This post is in response to a question from Canadian reader Beth, who wants to know more about the barriers that stand in the way of her daughter (who has a chronic health condition) receiving patient-centered, integrated care.
Integrated care and patient-centered care are two terms that convey a lot of potential and promise for the parents of children with chronic health conditions, however, the health care system is experiencing growing pains in order to achieve them. Before we go on, it’s important to discuss what these terms mean.
Patient-Centered Care: This is the practice wherein the patient and their families are viewed as equal partners in the medical decision making process with the physician remaining the lead clinical partner. The Canadian Medical Association (CMA) first committed to encouraging patient-centered care in 2007.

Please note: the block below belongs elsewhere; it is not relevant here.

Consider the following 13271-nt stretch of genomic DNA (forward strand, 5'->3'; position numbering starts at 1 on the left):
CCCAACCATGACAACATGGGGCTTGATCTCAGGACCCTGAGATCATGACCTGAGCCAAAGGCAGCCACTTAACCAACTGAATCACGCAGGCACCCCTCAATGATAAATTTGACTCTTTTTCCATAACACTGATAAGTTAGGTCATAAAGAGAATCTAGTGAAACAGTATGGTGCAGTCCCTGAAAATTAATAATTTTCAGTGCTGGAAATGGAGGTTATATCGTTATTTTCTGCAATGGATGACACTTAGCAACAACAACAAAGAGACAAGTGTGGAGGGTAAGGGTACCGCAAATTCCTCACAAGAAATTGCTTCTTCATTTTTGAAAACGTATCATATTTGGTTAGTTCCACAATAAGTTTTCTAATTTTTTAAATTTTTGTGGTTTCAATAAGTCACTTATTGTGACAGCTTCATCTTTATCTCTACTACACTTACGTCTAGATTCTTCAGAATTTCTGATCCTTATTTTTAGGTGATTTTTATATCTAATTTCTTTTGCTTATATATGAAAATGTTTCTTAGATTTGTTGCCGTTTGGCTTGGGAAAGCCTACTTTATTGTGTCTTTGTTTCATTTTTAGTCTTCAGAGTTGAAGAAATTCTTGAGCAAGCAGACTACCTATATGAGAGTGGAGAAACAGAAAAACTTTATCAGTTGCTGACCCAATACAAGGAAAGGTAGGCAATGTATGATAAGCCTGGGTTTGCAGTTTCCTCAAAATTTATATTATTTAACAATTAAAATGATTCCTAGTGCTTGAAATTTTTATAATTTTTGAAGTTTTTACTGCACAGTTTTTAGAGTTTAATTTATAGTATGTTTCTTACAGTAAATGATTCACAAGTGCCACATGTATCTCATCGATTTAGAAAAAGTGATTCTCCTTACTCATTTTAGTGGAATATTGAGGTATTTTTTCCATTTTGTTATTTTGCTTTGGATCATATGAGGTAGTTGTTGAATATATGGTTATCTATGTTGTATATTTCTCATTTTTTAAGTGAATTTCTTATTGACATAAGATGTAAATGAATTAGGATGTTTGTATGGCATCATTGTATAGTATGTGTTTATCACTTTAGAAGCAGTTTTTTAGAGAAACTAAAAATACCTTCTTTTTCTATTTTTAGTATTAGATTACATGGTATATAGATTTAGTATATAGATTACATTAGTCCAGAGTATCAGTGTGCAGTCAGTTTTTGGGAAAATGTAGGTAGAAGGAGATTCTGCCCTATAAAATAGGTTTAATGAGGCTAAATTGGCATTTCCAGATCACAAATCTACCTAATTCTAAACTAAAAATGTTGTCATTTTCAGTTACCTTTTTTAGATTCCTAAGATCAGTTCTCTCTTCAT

Integrated Care: When care is fully integrated, health care services are coordinated across specialties and across aspects of the patient’s life, including at home and in the community. You can find out more about integrated care from a working paper the CMA co-authored with the Canadian Nurses Association here.
In an integrated health care environment, services can be precisely targeted to individual patient needs, and delivered by the most appropriate provider, in the most appropriate environment, at just the right time.
However, achieving integrated care is a much more complex task than many suspect, and it’s a task that health care systems across the globe are struggling to achieve.
There are two main issues that prevent truly integrated care in Canada: